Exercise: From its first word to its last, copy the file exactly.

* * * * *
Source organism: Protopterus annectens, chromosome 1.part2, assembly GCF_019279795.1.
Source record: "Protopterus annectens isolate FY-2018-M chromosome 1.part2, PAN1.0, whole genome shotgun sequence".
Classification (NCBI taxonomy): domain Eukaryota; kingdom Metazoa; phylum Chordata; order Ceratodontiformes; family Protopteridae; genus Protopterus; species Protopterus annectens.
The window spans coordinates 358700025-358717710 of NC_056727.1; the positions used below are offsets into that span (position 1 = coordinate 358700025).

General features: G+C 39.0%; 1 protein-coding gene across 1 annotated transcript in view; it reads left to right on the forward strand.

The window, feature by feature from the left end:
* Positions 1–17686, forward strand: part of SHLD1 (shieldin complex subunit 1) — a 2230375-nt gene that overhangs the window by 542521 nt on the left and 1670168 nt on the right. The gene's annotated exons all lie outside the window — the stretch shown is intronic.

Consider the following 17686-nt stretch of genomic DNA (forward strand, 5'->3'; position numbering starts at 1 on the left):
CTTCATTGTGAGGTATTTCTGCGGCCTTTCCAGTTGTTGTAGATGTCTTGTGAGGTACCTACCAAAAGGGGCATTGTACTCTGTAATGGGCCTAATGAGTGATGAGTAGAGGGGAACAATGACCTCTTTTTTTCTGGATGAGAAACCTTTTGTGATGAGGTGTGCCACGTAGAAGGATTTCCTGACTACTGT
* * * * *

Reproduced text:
Source organism: Protopterus annectens, chromosome 1.part2, assembly GCF_019279795.1.
Source record: "Protopterus annectens isolate FY-2018-M chromosome 1.part2, PAN1.0, whole genome shotgun sequence".
Classification (NCBI taxonomy): domain Eukaryota; kingdom Metazoa; phylum Chordata; order Ceratodontiformes; family Protopteridae; genus Protopterus; species Protopterus annectens.
The window spans coordinates 358700025-358717710 of NC_056727.1; the positions used below are offsets into that span (position 1 = coordinate 358700025).

General features: G+C 39.0%; 1 protein-coding gene across 1 annotated transcript in view; it reads left to right on the forward strand.

The window, feature by feature from the left end:
* Positions 1–17686, forward strand: part of SHLD1 (shieldin complex subunit 1) — a 2230375-nt gene that overhangs the window by 542521 nt on the left and 1670168 nt on the right. The gene's annotated exons all lie outside the window — the stretch shown is intronic.

Consider the following 17686-nt stretch of genomic DNA (forward strand, 5'->3'; position numbering starts at 1 on the left):
CTTCATTGTGAGGTATTTCTGCGGCCTTTCCAGTTGTTGTAGATGTCTTGTGAGGTACCTACCAAAAGGGGCATTGTACTCTGTAATGGGCCTAATGAGTGATGAGTAGAGGGGAACAATGACCTCTTTTTTTCTGGATGAGAAACCTTTTGTGATGAGGTGTGCCACGTAGAAGGATTTCCTGACTACTGT